As an enrolled member of the Chickasaw Nation, I am very proud of my heritage and the tremendous accomplishments of tribes in Oklahoma and across our country. The U.S. Constitution and the federal government recognize that Native American tribes are sovereign entities with separate governments and rights that should be honored and respected. Indeed, tribes have a unique relationship with state and local governments, as well as the federal government.
Native Americans are aggressively working toward building Native economies and governments, and I am committed to making sure they have the tools and resources to continue these efforts. Through numerous treaties, as well as legislation, the United States has promised to provide a variety of services and payments to tribes, and I will work to make sure these promises are kept. I support efforts to increase business opportunities and economic development in Indian Country. Specifically, I support the use of tax incentives for businesses that locate or expand on former Indian lands or hire Native Americans and their spouses.
I believe each tribe, with its own government and rights, should be honored and respected. Tribes should work mutually with the states and the federal government to maintain the integrity of their heritage, culture and legal rights. I also believe the federal government must comply with its trust and treaty obligations. That requires Washington to appropriately fund healthcare, education, infrastructure and law enforcement in Indian Country.
More on Tribal Relations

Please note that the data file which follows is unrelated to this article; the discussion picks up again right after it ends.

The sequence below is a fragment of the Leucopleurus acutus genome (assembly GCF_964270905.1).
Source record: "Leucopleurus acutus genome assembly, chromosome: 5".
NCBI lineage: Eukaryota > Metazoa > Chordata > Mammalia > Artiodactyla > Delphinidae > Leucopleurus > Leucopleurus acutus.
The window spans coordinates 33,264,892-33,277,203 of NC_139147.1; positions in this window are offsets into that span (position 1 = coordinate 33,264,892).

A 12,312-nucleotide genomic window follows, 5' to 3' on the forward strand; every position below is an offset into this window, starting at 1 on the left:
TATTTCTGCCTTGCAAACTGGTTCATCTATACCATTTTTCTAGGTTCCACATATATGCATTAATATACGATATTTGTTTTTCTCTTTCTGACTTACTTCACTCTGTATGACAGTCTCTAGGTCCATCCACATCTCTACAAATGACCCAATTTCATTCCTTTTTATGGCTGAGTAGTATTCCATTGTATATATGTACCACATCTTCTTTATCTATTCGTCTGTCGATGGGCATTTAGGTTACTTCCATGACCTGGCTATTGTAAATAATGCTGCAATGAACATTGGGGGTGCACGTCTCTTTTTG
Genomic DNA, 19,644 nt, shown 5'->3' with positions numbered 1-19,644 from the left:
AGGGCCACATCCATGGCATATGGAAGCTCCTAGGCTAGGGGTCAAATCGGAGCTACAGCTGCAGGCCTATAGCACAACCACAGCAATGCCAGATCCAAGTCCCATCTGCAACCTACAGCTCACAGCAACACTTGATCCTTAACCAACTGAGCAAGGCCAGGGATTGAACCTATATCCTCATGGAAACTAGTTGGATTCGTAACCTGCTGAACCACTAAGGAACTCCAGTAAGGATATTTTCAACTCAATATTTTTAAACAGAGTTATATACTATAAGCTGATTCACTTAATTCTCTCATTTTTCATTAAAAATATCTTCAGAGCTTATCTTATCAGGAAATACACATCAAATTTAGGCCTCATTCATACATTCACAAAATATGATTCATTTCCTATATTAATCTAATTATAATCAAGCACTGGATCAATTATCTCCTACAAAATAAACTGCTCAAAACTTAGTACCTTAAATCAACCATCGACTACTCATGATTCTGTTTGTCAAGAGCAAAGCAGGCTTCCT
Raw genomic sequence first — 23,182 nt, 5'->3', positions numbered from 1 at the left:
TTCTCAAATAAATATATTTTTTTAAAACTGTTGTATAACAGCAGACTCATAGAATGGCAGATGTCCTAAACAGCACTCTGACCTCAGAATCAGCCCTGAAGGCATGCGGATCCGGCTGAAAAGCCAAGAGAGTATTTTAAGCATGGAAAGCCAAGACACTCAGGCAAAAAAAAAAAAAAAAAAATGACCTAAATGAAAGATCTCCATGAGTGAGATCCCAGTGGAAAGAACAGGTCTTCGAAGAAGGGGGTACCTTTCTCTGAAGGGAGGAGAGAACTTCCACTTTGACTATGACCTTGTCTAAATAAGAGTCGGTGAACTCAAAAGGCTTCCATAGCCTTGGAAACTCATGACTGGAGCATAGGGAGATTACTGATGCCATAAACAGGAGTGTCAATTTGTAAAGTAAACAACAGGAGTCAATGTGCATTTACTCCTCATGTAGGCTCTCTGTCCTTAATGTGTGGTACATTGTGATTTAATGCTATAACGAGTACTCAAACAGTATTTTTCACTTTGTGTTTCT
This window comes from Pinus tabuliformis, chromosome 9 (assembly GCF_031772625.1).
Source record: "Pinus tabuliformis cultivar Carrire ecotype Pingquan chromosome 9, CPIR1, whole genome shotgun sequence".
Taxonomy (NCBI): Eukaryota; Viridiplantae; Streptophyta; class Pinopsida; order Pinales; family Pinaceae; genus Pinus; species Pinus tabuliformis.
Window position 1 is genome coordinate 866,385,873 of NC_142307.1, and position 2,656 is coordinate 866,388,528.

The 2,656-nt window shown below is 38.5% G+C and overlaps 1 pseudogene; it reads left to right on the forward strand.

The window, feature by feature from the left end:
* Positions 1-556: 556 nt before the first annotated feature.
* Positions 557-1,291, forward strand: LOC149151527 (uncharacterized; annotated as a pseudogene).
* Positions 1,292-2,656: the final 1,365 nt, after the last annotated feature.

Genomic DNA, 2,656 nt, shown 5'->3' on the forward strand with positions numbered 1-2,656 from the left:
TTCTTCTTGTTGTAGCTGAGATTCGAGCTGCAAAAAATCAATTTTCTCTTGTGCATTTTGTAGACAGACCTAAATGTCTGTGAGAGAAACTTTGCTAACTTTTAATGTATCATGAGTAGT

The Oklahoman - Chris Casteel
Ignoring a veto threat, House Republicans pushed through a bill Wednesday that would require a private survey to determine the Oklahoma-Texas border and mandate the sale of about 30,000 acres of public land along the Red River.
The bill, authored by several House members from Texas, was approved by a vote of 253-177, with all five members from Oklahoma in support. The legislation may not get a Senate vote, given the White House opposition.
The Hill - Reps. Tom Cole (R-Okla.) and Betty McCollum (D-Minn.)
In recent years and especially in the past months, there has been sensationalized news coverage about the controversial adoptions of Native American children into non-tribal families or their placement into foster care. Given the unfortunate coverage and several heartbreaking cases, it’s important to think back on how we got here and remember the centuries of injustice that Native families have faced.
Radcliffe Institute For Advanced Study Hardvard University - Pat Harrison
Mary Kathryn Nagle wrote the play Sliver of a Full Moon—which will be read today at the Radcliffe Institute—because Native leaders asked her to. Nagle, an attorney and citizen of the Cherokee Nation of Oklahoma, was approached by tribal leaders in early 2013 who asked her to interview Native women survivors and share their stories.